Philanthropists save Linfield, donate names

Hard work and philanthropy have kept Linfield College alive since it was first founded. Four philanthropists had a great part in shaping Linfield into what it is today, from founding it to giving it its name to doubling its size.

The first of these philanthropists was named William T. Newby. Newby was one of the original settlers of Yamhill County, and he continued being a very important man in McMinnville as well as to the college, acting as one of its cofounders. He donated land for the first incarnation of Linfield’s building in 1858. This first incarnation was known as the Baptist College and was located where McMinnville’s First Baptist Church is today. Newby Hall is named after Newby.

Linfield could not exist in the five acres Newby had donated for forever, so when the opportunity arose, it moved to a place with more space. This space came to the college at a time when it was really necessary, and Samuel and Mahala Cozine donated it for one dollar.

“The college moved down here in the 1880s,” President Thomas Hellie, said.

Samuel had made his living as a blacksmith but followed the Gold Rush in 1848 and returned with $6,000. Mahala prompted him to make the donation to the college. Those 20 acres of land include where Pioneer Hall is now and where the Old Oak used to be. Cozine Hall is named for both of them.

Every single one of these donors helped create the Linfield of today, but it was Francis Linfield that gave the college its current name, not naming after herself but after her husband Reverend George Fisher Linfield.  Francis owned land in Spokane, Wash. that she donated to the college. The college then sold the land to have enough money for

“She was one of the staff here actually. She was a very successful and shrewd businesswoman. [Her donation] came at a really critical time for the college. It put the college on a safe financial ground,” Hellie said.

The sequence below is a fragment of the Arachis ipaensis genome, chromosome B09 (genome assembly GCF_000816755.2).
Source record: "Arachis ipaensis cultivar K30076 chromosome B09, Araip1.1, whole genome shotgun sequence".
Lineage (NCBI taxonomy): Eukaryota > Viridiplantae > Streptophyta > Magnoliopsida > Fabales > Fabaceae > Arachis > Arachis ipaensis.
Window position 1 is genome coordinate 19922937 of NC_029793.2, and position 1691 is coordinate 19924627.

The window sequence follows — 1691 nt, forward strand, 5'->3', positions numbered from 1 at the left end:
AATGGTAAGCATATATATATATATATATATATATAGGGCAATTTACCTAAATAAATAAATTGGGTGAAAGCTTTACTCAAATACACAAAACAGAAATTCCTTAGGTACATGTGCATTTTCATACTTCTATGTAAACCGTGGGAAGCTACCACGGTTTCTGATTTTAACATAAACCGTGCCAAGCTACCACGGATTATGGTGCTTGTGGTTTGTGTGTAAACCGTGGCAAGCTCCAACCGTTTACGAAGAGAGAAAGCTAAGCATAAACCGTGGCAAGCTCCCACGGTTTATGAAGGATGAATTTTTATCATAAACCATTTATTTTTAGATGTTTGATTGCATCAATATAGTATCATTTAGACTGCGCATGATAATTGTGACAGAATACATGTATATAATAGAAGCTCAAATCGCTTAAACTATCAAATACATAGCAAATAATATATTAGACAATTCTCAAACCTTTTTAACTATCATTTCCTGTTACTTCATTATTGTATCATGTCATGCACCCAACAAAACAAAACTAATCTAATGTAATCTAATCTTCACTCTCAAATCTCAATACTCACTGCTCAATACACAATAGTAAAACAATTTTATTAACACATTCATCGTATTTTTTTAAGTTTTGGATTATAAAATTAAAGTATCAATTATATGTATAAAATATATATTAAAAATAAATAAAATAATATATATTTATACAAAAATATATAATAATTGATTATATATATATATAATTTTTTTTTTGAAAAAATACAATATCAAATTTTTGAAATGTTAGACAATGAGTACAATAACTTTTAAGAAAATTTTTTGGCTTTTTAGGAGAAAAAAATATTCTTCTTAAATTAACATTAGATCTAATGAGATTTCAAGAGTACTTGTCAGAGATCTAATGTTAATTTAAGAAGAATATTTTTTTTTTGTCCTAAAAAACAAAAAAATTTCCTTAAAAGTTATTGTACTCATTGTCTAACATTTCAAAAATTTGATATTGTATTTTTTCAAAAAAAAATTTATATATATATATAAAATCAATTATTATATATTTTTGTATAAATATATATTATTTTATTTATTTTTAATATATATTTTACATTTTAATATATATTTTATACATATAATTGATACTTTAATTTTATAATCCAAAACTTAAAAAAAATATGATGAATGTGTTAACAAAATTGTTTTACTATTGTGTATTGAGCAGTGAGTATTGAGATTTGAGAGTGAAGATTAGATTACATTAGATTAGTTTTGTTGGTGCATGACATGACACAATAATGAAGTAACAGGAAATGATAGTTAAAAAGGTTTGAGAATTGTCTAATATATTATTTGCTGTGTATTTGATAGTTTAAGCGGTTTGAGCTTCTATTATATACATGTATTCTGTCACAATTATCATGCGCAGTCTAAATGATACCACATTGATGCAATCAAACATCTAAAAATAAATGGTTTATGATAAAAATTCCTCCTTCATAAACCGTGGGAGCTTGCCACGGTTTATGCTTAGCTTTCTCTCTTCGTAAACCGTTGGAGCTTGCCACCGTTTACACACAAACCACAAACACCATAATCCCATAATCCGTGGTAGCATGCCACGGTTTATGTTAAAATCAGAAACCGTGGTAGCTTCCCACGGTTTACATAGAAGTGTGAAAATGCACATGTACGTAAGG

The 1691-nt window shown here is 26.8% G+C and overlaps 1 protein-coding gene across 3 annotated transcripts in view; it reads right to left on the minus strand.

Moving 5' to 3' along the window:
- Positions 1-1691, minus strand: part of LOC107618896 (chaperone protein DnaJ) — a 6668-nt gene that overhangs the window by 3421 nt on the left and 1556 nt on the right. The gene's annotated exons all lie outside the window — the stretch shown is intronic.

The last of the four philanthropists hasn’t received as much recognition as the others. TJ Day graduated from Linfield and continued his relationship with the college until his death this last January.

“There are many buildings on campus he made multi-million dollar contributions to,” Hellie said.

These buildings include Renshaw Hall, Riley Center, Walker Hall, Vivian Bull Music Center and the Rutschman Field House.

“It wasn’t just all of those buildings. In the late 1990s, the southern part of campus was owned by Hewlett-Packard,” Hellie said.

Hewlett-Packard approached Linfield with a sales offer, but Vivian Bull, the president of that time, knew that the college did not have enough money to take up the offer. Linfield definitely required the space. Various trustees found a way to have Hewlett-Packard donate part of the land, but Linfield still needed more money.

“TJ went to the Keck foundation where he was a trustee, and he convinced them to make a multi-million dollar grant to Linfield for the purchase of the land. That really transformed Linfield. We went from a college that was really cramped for space to a college with more than enough,” Hellie said

Day then donated money for the building of the Vivian Bull Music Center in the land bought from Hewlett-Packard.

“TJ never wanted any credit. He always insisted he didn’t need the publicity,” Hellie said. “He was a real character. He loved fast cars. He was famous when he was a student at Linfield for driving fast and having the fastest cars,” Hellie said.

Gilberto Galvez/Features editor